We sought to establish an ex vivo model for examining the interaction of E. histolytica with human tissue, using precision-cut liver slices (PCLS) from donated organs. E. histolytica- or E. dispar-infected PCLS were analyzed at different post-infection times (0, 1, 3, 24 and 48 h) to evaluate the relation between tissue damage and the expression of genes associated with three factors: a) parasite survival (peroxiredoxin, superoxide dismutase and 70 kDa heat shock protein), b) parasite virulence (EhGal/GalNAc lectin, amoebapore, cysteine proteases and calreticulin), and c) the host inflammatory response (various cytokines). Unlike E. dispar (non-pathogenic), E. histolytica produced some damage to the structure of hepatic parenchyma. Overall, greater expression of virulence genes existed in E. histolytica-infected versus E. dispar-infected tissue. Accordingly, there was an increased expression of EhGal/GalNAc lectin, Ehap-a and Ehcp-5, Ehcp-2, ehcp-1 genes with E. histolytica, and a decreased or lack of expression of Ehcp-2, and Ehap-a genes with E. dispar. E. histolytica-infected tissue also exhibited an elevated expression of genes linked to survival, principally peroxiredoxin, superoxide dismutase and Ehhsp-70. Moreover, E. histolytica-infected tissue showed an overexpression of some genes encoding for pro-inflammatory interleukins (ILs), such as il-8, ifn-γ and tnf-α. Contrarily, E. dispar-infected tissue displayed higher levels of il-10, the gene for the corresponding anti-inflammatory cytokine. Additionally, other genes were investigated that are important in the host-parasite relationship, including those encoding for the 20 kDa heat shock protein (HSP-20), the AIG-1 protein, and immune dominant variable surface antigen, as well as for proteins apparently involved in mechanisms for the protection of the trophozoites in different environments (e.g., thioredoxin-reductase, oxido-reductase, and 9 hypothetical proteins). Some of the hypothetical proteins evidenced interesting overexpression rates, however we should wait to their characterization. This finding suggest that the present model could be advantageous for exploring the complex interaction between trophozoites and hepatocytes during the development of ALA, particularly in the initial stages of infection.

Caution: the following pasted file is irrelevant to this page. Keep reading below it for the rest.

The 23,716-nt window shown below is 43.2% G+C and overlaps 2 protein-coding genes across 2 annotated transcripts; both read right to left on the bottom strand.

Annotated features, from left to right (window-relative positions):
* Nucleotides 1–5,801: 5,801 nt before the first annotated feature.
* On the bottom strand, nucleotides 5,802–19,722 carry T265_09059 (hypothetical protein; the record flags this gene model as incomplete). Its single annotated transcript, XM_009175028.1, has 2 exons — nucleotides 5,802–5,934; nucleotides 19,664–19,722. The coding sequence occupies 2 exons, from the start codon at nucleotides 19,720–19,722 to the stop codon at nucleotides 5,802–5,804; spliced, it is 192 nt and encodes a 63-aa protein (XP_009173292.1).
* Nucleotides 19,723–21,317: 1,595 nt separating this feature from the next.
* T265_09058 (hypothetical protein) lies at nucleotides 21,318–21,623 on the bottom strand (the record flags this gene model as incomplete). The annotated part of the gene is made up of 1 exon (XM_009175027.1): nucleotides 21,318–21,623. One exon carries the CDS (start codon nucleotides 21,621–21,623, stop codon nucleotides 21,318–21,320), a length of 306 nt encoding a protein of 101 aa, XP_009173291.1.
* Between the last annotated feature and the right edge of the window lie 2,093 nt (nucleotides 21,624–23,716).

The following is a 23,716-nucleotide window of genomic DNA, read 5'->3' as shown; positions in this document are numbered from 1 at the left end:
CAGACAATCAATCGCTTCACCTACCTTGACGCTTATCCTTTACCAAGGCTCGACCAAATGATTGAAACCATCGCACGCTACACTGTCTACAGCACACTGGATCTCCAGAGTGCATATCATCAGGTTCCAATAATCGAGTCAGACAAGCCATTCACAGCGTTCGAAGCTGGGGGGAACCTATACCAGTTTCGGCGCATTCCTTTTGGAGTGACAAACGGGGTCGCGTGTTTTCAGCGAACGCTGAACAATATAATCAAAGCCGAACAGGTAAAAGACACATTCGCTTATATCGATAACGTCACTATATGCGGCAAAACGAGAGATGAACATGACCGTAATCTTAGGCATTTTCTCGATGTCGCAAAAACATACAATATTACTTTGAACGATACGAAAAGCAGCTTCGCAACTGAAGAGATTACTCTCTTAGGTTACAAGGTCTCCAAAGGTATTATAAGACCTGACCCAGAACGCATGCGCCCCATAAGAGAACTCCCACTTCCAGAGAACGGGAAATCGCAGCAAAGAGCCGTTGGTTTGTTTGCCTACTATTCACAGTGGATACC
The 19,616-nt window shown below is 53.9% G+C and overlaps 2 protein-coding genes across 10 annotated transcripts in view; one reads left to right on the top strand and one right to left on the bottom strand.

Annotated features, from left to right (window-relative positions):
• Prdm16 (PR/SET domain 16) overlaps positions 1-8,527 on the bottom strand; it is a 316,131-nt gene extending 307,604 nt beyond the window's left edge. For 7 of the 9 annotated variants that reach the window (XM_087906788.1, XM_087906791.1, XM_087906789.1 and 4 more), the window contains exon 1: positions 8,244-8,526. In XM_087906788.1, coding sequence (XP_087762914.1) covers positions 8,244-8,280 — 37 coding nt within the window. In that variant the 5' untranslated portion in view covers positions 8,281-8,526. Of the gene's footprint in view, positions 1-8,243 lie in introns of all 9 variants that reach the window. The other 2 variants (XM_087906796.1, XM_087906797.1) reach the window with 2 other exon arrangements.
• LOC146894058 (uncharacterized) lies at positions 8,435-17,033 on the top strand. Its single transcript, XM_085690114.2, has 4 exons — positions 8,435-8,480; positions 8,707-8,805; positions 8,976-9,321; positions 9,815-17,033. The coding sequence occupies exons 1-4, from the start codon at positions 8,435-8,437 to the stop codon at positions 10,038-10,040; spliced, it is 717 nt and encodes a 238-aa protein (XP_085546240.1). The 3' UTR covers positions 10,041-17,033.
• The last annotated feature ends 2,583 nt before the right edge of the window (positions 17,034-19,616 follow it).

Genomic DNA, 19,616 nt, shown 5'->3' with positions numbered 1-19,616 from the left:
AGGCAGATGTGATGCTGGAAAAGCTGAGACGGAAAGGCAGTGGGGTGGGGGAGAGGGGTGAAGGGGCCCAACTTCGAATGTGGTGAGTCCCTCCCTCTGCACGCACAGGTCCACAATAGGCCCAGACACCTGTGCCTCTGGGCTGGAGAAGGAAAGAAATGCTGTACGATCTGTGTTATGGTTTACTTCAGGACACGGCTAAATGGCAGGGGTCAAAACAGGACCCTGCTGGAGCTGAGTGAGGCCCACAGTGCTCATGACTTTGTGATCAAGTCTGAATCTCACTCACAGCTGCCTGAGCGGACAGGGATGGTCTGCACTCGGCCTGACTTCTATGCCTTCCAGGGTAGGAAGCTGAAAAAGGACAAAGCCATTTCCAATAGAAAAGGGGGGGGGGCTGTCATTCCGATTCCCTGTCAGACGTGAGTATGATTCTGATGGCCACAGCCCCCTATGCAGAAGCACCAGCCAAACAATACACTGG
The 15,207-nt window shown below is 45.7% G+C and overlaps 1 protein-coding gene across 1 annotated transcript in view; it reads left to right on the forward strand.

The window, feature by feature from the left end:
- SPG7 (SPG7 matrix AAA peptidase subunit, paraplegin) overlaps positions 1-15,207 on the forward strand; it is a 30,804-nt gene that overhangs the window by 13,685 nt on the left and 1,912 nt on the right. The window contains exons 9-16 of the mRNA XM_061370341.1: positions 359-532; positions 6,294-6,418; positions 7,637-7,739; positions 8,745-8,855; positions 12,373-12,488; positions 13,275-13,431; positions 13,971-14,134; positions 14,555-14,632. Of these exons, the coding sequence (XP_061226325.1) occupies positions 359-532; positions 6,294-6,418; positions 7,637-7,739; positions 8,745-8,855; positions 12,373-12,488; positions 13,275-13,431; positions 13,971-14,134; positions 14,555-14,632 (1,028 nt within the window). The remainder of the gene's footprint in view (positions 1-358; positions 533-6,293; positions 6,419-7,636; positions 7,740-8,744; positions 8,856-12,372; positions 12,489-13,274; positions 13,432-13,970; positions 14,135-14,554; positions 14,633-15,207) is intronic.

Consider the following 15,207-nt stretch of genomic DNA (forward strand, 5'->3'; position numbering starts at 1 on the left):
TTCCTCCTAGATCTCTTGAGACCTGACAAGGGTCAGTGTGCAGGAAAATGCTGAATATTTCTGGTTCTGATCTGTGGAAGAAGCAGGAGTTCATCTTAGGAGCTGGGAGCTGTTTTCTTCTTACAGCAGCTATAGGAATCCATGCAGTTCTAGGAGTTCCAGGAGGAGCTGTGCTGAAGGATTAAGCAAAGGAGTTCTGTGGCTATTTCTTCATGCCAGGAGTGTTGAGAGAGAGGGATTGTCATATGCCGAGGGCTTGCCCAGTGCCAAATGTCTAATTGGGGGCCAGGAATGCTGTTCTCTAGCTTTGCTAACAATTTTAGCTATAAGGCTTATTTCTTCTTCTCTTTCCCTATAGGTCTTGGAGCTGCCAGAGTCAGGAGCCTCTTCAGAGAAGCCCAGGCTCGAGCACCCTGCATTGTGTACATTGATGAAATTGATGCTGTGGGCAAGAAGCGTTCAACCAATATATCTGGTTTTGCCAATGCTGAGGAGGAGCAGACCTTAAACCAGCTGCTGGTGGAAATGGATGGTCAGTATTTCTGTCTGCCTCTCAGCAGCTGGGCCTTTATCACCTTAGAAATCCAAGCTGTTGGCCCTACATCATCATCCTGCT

Ximénez, C., González, E., Nieves, M., Magaña, U., Morán, P., Gudiño-Zayas, M., … Maldonado, H. (2017). Differential expression of pathogenic genes of Entamoeba histolytica vs E. dispar in a model of infection using human liver tissue explants. PLoS ONE, 12(8). https://doi.org/10.1371/journal.pone.0181962